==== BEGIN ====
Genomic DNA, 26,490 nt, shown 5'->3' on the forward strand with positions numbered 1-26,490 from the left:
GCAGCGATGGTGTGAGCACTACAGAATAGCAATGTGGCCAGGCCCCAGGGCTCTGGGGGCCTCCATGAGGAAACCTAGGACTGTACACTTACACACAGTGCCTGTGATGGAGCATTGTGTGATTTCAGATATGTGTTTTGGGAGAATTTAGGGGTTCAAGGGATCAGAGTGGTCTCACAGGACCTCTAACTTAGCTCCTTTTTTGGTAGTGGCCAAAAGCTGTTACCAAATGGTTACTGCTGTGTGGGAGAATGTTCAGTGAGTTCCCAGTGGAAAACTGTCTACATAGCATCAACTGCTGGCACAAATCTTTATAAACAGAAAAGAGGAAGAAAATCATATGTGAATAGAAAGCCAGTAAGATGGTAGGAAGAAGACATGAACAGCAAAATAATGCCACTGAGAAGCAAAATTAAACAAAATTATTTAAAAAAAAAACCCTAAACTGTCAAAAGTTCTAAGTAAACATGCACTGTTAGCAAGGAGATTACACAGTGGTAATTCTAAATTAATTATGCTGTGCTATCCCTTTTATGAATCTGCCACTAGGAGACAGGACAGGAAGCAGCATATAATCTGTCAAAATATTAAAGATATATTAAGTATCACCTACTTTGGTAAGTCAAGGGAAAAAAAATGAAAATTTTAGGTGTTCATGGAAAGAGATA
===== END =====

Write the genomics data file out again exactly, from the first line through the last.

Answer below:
Genomic DNA, 26,490 nt, shown 5'->3' on the forward strand with positions numbered 1-26,490 from the left:
GCAGCGATGGTGTGAGCACTACAGAATAGCAATGTGGCCAGGCCCCAGGGCTCTGGGGGCCTCCATGAGGAAACCTAGGACTGTACACTTACACACAGTGCCTGTGATGGAGCATTGTGTGATTTCAGATATGTGTTTTGGGAGAATTTAGGGGTTCAAGGGATCAGAGTGGTCTCACAGGACCTCTAACTTAGCTCCTTTTTTGGTAGTGGCCAAAAGCTGTTACCAAATGGTTACTGCTGTGTGGGAGAATGTTCAGTGAGTTCCCAGTGGAAAACTGTCTACATAGCATCAACTGCTGGCACAAATCTTTATAAACAGAAAAGAGGAAGAAAATCATATGTGAATAGAAAGCCAGTAAGATGGTAGGAAGAAGACATGAACAGCAAAATAATGCCACTGAGAAGCAAAATTAAACAAAATTATTTAAAAAAAAAACCCTAAACTGTCAAAAGTTCTAAGTAAACATGCACTGTTAGCAAGGAGATTACACAGTGGTAATTCTAAATTAATTATGCTGTGCTATCCCTTTTATGAATCTGCCACTAGGAGACAGGACAGGAAGCAGCATATAATCTGTCAAAATATTAAAGATATATTAAGTATCACCTACTTTGGTAAGTCAAGGGAAAAAAAATGAAAATTTTAGGTGTTCATGGAAAGAGATA